Kernel of a function

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In set theory, the kernel of a function is the equivalence relation on the domain of the function expressing the property that equivalent elements have the same image under the function.

If <math>f : X \rightarrow Y</math> then we define the relation <math>\stackrel{f}{\equiv}</math> by

<math>x_1 \stackrel{f}{\equiv} x_2 \Leftrightarrow f(x_1) = f(x_2) . \,</math>

The equivalence classes of <math>\stackrel{f}{\equiv}</math> are the fibres of f.

Every function gives rise to an equivalence relation as kernel. Conversely, every equivalence relation <math>\sim\,</math> on a set X gives rise to a function of which it is the kernel. Consider the quotient set <math>X/\sim\,</math> of equivalence classes under <math>\sim\,</math> and consider the quotient map <math>q_\sim : X \rightarrow X/\sim</math> defined by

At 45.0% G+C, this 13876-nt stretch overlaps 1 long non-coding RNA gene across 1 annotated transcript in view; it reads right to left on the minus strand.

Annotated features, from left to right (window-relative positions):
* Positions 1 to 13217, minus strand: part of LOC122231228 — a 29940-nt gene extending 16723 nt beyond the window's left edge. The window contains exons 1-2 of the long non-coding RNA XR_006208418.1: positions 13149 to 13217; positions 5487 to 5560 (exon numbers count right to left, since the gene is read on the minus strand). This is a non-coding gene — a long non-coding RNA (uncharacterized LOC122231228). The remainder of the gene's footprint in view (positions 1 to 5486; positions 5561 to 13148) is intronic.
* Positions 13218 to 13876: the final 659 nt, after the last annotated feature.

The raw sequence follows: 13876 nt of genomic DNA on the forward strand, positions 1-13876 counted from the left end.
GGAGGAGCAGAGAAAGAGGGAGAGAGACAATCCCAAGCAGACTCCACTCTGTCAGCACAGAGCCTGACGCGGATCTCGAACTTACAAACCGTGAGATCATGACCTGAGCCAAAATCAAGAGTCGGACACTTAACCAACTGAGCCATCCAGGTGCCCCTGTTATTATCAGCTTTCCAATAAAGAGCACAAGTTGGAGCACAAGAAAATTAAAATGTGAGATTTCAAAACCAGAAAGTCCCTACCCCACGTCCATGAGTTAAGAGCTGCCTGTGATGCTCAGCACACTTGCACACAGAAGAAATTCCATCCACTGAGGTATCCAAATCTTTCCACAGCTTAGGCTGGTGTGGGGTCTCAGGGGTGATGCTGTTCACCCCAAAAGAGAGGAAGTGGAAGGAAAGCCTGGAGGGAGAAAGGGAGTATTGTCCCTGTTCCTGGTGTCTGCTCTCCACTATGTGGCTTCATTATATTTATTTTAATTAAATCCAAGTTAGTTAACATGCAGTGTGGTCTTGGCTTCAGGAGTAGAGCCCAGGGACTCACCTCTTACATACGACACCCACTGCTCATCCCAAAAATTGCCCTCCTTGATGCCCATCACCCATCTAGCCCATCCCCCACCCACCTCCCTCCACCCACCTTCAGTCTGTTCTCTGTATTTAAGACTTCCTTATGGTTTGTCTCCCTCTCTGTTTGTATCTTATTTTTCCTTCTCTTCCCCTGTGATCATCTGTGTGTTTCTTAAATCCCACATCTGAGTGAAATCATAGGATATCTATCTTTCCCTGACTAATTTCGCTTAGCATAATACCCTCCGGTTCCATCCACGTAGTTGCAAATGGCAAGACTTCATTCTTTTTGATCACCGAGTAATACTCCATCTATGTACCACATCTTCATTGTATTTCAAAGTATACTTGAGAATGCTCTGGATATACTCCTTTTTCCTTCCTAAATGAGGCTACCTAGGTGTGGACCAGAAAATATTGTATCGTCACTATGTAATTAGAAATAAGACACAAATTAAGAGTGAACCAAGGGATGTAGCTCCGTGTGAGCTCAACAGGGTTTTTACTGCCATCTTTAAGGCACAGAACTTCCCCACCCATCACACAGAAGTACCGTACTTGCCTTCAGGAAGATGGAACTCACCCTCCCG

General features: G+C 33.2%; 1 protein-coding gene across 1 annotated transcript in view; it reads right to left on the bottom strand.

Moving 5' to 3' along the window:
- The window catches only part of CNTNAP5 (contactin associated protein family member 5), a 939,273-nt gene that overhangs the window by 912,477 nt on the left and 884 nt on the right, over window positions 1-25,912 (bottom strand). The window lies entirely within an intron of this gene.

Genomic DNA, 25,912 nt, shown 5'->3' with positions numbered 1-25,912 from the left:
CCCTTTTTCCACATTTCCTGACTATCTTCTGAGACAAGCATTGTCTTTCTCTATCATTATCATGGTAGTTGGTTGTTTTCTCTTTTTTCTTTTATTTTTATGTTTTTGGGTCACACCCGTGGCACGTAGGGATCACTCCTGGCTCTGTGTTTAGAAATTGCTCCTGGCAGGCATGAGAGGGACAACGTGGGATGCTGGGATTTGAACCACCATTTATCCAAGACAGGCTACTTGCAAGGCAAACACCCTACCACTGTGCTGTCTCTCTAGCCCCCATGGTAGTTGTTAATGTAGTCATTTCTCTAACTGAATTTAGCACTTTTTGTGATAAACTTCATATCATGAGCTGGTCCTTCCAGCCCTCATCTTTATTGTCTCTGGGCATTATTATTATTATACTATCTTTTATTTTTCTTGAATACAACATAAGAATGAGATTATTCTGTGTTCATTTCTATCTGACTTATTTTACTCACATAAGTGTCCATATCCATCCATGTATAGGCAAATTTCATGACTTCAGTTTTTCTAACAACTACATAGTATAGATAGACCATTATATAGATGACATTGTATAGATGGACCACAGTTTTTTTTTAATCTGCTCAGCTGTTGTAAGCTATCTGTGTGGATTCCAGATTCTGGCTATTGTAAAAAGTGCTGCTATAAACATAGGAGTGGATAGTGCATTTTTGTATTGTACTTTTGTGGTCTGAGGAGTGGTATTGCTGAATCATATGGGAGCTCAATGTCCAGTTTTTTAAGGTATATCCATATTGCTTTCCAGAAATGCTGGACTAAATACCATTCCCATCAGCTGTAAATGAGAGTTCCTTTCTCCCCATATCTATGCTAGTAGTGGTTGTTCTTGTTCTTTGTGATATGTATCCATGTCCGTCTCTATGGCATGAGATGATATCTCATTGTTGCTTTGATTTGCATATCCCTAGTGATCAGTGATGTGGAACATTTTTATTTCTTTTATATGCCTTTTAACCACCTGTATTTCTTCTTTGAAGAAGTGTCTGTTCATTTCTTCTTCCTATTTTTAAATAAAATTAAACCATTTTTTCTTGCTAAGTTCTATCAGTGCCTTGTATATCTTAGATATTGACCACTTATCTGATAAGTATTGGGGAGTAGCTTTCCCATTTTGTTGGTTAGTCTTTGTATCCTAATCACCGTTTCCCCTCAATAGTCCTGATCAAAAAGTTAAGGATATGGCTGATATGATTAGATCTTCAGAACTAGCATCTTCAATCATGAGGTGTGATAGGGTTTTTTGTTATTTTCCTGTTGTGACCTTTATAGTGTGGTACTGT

<math>q_\sim : x \mapsto [x]_\sim , \, </math>

where <math>[x]_\sim\,</math> is the equivalence class of x under <math>\sim\,</math>. Then the kernel of the quotient map <math>q_\sim\,</math> is just <math>\sim\,</math>. This may be regarded as the set-theoretic version of the First Isomorphism Theorem.